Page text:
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Revealed: Impact of Carillion collapse on local government

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At least 25 top-tier councils held major contracts with the contractor Carillion, LGC can reveal.

Of those, 11 contracts were related to major civil engineering works, eight were for school meals and cleaning services, four were for library management, while the remaining two contracts relate to ICT and road gritting.

Of those civil engineering works contracts, the majority were for road construction works, with many projects left for completion by subcontractors.

Somerset CC reported it remained in dispute with Carillion, which went into liquidation on Monday, over “major delays” to its completed ‘Northern Inner Distributor Road’.

David Fothergill (Con), Somerset’s leader, said: “Today’s announcement would seem to reflect the difficult relationship that we have had with them as a contractor.

“We… have repeatedly and robustly resisted its excessive and inflated claims for costs.”

Leeds City Council said it was “confident” that contingency plans for the £115m ’East Leeds Orbital Route’ had proven effective after signing a tender document with Carillion only one week before it went into liquidation. The council is also reconsidering its Carillion contract on a city centre cycle superhighway project, worth £4m and only 20% completed.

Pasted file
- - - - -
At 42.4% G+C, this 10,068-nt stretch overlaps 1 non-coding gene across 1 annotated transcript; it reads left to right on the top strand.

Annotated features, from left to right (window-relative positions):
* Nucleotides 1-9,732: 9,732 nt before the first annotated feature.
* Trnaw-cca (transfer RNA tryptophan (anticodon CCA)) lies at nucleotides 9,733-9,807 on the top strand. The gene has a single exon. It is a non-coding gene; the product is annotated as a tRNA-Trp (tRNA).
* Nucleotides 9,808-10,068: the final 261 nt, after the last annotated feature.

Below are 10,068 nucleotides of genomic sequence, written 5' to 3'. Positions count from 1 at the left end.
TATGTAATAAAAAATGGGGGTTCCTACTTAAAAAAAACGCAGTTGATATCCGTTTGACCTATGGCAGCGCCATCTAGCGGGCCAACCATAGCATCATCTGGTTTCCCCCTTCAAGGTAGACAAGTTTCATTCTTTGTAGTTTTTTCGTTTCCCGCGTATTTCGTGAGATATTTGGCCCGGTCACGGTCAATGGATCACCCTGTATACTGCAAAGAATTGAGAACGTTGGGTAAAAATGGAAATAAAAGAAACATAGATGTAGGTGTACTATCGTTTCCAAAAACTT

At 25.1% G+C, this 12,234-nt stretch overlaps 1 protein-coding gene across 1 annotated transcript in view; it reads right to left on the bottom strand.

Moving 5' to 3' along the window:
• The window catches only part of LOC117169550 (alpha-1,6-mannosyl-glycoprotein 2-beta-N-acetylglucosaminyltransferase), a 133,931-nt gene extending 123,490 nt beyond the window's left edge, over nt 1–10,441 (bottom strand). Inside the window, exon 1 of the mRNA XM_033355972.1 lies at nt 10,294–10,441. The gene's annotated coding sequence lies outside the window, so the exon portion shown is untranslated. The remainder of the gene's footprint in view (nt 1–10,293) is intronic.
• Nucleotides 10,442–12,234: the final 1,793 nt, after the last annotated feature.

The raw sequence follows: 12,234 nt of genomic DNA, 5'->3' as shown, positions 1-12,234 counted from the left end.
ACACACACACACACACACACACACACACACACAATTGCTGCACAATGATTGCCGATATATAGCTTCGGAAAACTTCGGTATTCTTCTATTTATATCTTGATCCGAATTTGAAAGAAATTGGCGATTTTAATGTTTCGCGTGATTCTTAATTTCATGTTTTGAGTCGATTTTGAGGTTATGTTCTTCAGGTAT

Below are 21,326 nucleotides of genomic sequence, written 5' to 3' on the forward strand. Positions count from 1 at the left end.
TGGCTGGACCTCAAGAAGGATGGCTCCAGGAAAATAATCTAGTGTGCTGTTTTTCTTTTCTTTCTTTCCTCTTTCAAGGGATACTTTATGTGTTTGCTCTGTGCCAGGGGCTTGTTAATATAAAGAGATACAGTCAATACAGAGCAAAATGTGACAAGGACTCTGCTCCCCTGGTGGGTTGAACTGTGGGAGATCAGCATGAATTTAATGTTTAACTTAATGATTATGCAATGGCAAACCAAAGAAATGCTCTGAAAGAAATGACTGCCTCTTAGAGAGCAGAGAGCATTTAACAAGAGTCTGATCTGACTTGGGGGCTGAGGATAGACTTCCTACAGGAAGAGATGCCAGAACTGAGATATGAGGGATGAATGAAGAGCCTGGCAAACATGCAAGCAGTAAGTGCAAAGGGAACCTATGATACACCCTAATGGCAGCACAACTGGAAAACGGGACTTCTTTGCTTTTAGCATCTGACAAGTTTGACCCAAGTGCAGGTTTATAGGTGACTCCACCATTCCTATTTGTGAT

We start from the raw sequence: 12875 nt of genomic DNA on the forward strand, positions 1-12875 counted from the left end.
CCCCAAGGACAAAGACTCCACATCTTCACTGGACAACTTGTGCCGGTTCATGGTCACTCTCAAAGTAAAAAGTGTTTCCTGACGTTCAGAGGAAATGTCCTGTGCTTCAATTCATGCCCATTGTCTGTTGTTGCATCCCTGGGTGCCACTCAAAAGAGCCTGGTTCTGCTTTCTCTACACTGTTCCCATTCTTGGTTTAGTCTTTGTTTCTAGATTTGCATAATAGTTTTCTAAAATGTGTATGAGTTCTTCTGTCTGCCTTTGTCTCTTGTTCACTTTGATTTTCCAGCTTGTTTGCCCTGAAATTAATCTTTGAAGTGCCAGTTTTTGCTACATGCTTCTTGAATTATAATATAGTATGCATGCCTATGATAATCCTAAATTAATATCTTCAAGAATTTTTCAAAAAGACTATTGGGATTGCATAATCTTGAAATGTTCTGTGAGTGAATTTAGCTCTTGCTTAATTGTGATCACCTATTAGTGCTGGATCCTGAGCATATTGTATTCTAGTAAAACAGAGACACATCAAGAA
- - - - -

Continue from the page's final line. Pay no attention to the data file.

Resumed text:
Harrow LBC was due to renew its Carillion-subsidiary contract for its library services at a cabinet meeting on Thursday but members will now need to rethink those plans.

Paul Walker, corporate director of community, recommended the renewal with a £485,000 break clause due to a “limited” market in the UK for library services management.

A spokesperson for Harrow LBC said: “Our priority is continuity in our library service and that is what we are working to achieve.

“Our commercial relationship with Carillion’s CCS, which run our libraries, was working well.

“We are now in intense discussions with Carillion and its liquidators PWC about the best way for us to deliver continuity for staff and residents who use these services.”

LGC reported yesterday how Carillion was responsible for libraries services via its subsidiary in the London boroughs of Croydon, Ealing, Harrow and Hounslow.

Most councils told LGC they had enacted contingency plans for their services to ensure the smallest break-down in delivery.

Oxfordshire CC said it placed firefighters on standby to distribute school meals to 18,000 children across the 90 schools involved. The emergency responders’ services were not needed, however, as the large majority of catering staff agreed to transfer to a council contract and keep working.

Representatives from Nottinghamshire CC, and Barnsley, Rochdale, South Tyneside, Stockport, and Tameside MBCs said school catering staff had accepted similar advice to continue working as normal.

Carillion reports responsibility for facilities management services at 875 schools, many organised under PFI contracts.

“We clean more than 468,000m2 of school accommodation in 245 schools and provide mechanical, electrical and fabric maintenance services to 683 schools,” Carillion’s website said.

Labour reported that Carillion held around 700 local government contracts around the country in a number of different sectors. 

 

 

 

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